Vav proteins act as tyrosine phosphorylation-regulated guanosine nucleotide exchange factors for Rho GTPases and as molecular scaffolds. In mammals, this family of signaling proteins is composed of three members (Vav1, Vav2, Vav3) that work downstream of protein tyrosine kinases in a wide variety of cellular processes. Recent work with genetically modified mouse models has revealed that these proteins play key signaling roles in vascular smooth and skeletal muscle cells, specific neuronal subtypes, and glia cells. These functions, in turn, ensure the proper regulation of blood pressure levels, skeletal muscle mass, axonal wiring, and fiber myelination events as well as systemic metabolic balance. The study of these mice has also led to the discovery of new physiological interconnection among tissues that contribute to the ontogeny and progression of different pathologies such as, for example, hypertension, cardiovascular disease, and metabolic syndrome. Here, we provide an integrated view of all these new Vav family-dependent signaling and physiological functions.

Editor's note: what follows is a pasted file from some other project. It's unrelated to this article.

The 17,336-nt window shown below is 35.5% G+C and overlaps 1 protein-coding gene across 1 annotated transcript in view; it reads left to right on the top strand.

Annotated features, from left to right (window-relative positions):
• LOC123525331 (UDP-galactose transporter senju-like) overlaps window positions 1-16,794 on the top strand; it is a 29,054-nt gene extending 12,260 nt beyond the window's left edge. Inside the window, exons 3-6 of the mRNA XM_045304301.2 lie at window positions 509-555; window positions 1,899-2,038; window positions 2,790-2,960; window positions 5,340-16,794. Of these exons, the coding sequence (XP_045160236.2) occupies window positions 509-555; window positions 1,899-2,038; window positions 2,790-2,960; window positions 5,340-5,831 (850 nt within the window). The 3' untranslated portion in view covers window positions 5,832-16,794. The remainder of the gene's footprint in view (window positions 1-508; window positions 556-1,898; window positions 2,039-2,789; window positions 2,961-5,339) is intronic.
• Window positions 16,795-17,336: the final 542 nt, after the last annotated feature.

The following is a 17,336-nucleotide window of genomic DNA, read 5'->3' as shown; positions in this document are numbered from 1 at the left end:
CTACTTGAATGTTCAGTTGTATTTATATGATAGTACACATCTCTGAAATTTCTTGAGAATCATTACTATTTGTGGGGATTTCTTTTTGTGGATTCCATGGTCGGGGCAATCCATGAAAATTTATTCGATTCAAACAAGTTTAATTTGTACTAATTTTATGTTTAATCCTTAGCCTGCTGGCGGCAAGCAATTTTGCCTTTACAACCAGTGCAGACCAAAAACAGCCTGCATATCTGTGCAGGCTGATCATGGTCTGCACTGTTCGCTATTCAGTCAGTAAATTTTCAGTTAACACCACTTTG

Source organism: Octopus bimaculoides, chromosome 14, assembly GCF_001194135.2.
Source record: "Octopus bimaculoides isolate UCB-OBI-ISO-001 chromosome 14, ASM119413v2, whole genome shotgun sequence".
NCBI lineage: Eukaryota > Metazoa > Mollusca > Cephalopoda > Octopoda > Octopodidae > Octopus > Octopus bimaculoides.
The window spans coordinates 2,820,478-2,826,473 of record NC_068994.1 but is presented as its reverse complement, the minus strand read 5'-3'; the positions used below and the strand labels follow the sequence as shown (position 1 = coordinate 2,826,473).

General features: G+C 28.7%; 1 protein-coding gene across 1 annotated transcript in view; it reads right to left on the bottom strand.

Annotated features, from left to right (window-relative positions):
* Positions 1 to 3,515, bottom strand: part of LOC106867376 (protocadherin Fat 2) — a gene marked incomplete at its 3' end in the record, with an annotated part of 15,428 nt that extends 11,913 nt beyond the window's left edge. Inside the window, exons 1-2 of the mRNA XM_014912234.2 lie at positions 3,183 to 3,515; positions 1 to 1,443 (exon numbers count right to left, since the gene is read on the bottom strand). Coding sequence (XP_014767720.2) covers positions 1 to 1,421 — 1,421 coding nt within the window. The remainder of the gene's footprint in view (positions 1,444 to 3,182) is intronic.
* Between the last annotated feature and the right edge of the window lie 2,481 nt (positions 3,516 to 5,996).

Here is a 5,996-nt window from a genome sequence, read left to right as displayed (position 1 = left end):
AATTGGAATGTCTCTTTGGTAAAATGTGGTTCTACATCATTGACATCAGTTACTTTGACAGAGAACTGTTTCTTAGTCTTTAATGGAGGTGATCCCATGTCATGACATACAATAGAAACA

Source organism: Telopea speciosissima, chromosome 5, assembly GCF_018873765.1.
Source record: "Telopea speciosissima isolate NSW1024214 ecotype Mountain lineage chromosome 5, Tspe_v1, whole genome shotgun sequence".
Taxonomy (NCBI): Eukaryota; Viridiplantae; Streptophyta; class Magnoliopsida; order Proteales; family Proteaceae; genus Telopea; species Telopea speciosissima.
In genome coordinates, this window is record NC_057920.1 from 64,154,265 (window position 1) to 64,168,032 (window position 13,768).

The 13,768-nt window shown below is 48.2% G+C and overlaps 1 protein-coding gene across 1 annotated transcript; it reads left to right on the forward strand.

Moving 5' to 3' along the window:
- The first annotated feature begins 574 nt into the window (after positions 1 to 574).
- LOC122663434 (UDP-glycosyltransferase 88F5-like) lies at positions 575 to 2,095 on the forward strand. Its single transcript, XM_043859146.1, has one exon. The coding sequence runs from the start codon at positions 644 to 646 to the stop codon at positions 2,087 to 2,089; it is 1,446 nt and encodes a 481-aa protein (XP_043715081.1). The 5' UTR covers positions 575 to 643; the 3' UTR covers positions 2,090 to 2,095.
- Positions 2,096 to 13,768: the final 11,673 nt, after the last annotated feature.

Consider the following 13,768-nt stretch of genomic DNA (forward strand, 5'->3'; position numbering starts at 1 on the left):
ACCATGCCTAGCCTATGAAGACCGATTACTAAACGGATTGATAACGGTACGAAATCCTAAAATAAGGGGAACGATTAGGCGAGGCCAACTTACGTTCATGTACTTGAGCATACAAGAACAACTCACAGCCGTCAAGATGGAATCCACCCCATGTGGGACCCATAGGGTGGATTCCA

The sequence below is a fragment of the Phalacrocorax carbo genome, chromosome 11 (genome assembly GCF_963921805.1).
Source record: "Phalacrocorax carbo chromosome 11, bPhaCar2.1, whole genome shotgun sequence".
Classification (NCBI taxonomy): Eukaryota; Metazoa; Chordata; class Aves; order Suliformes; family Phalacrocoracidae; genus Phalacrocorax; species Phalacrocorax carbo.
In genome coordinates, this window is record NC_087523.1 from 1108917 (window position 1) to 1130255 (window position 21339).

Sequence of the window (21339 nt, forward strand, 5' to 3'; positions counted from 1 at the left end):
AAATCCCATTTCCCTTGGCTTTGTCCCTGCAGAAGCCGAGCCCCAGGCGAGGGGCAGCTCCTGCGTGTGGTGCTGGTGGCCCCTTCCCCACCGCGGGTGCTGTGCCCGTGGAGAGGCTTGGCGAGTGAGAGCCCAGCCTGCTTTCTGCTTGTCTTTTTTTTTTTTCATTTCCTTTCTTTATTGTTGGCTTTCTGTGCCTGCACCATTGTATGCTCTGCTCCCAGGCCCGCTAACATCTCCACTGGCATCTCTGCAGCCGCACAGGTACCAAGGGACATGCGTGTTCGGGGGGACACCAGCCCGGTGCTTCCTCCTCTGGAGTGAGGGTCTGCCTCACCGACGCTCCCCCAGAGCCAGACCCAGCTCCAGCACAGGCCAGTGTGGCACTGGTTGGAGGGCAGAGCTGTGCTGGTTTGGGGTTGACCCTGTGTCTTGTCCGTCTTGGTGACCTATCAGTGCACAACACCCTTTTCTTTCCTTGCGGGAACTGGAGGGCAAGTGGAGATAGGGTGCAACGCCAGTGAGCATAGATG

Keywords: axon wiring; blood pressure; cytoskeleton; glia; hypertension; metabolic syndrome; myelination; neurons; nitric oxide; obesity; protein tyrosine kinases; receptor internalization; signaling; skeletal muscle cells; sympathetic nervous system; type II diabetes; vascular smooth muscle cells; vasoconstriction; vasodilation; ventrolateral medulla.